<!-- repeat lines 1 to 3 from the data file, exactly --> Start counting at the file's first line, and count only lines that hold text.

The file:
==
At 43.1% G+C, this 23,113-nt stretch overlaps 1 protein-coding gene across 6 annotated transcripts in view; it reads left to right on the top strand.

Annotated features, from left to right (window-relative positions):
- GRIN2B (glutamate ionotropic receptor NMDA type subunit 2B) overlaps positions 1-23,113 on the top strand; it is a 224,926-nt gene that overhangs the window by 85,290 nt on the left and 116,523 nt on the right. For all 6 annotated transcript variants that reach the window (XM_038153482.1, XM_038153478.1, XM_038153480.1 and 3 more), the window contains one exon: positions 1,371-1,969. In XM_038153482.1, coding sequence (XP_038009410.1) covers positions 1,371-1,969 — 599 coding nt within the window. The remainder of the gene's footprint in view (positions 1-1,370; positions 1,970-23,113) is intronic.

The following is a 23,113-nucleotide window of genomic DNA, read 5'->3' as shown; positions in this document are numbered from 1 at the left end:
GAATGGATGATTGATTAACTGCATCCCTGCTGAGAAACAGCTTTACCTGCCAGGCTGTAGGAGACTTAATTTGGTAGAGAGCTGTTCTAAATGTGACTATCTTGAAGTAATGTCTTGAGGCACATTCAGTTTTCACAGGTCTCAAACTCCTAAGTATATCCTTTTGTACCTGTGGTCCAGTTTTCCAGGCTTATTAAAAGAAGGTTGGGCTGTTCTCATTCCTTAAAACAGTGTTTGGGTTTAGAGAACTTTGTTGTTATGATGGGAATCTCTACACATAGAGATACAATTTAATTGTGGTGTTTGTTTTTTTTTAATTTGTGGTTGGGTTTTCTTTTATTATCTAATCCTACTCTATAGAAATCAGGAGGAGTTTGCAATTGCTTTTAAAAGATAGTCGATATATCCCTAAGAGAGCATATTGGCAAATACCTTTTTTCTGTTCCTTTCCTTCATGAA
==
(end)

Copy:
At 43.1% G+C, this 23,113-nt stretch overlaps 1 protein-coding gene across 6 annotated transcripts in view; it reads left to right on the top strand.

Annotated features, from left to right (window-relative positions):
- GRIN2B (glutamate ionotropic receptor NMDA type subunit 2B) overlaps positions 1-23,113 on the top strand; it is a 224,926-nt gene that overhangs the window by 85,290 nt on the left and 116,523 nt on the right. For all 6 annotated transcript variants that reach the window (XM_038153482.1, XM_038153478.1, XM_038153480.1 and 3 more), the window contains one exon: positions 1,371-1,969. In XM_038153482.1, coding sequence (XP_038009410.1) covers positions 1,371-1,969 — 599 coding nt within the window. The remainder of the gene's footprint in view (positions 1-1,370; positions 1,970-23,113) is intronic.